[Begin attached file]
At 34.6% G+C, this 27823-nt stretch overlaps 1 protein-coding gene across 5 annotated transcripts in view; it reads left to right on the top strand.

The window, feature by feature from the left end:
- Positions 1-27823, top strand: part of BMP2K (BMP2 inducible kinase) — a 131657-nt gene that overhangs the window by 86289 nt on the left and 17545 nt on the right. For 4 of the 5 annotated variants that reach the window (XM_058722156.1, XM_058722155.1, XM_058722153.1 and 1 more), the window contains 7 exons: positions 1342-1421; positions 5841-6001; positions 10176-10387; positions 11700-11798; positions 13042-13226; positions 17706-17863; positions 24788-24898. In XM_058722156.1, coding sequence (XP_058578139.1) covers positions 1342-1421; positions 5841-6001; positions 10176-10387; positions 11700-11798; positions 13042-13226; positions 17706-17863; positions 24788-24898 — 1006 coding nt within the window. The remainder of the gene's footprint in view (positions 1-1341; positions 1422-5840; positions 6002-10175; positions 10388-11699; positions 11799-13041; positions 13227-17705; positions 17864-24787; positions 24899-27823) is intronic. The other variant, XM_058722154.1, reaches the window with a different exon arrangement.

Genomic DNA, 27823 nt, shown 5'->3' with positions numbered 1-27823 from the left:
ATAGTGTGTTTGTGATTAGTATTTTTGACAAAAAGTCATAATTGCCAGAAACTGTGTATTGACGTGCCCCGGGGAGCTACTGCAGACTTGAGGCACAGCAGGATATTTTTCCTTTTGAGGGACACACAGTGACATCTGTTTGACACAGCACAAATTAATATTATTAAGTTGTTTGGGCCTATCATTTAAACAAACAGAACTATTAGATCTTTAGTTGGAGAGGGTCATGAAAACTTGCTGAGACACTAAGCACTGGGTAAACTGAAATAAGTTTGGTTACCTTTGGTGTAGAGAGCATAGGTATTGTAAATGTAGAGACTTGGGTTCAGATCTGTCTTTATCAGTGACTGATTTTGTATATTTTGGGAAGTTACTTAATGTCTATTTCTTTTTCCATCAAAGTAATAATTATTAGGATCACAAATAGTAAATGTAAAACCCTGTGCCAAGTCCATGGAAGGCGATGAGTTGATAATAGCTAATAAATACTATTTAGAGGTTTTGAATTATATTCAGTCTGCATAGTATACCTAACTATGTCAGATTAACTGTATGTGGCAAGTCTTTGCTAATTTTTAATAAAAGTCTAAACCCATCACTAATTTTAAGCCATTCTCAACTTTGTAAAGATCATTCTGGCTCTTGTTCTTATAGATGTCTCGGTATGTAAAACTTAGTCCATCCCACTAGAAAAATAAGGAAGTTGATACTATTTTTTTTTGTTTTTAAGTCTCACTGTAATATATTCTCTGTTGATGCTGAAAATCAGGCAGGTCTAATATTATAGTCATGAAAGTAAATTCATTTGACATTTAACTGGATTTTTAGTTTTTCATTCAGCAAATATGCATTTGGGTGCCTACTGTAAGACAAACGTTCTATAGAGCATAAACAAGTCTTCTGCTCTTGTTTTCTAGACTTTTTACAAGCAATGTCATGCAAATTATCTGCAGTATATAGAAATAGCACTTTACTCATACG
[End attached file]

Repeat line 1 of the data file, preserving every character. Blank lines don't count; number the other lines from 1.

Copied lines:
At 34.6% G+C, this 27823-nt stretch overlaps 1 protein-coding gene across 5 annotated transcripts in view; it reads left to right on the top strand.